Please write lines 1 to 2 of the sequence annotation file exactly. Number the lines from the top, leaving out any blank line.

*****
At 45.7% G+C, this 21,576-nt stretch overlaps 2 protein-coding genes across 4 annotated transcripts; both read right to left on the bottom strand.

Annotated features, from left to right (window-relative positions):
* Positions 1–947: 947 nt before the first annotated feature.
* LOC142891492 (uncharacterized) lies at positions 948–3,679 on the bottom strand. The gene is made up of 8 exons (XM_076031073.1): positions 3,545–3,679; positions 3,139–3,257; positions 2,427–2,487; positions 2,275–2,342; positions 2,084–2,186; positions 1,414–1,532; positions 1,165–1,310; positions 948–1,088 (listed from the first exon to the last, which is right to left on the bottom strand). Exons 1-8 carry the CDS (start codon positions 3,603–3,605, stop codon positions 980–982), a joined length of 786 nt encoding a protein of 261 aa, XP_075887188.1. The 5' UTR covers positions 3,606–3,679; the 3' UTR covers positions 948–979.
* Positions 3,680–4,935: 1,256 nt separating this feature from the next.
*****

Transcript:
At 45.7% G+C, this 21,576-nt stretch overlaps 2 protein-coding genes across 4 annotated transcripts; both read right to left on the bottom strand.

Annotated features, from left to right (window-relative positions):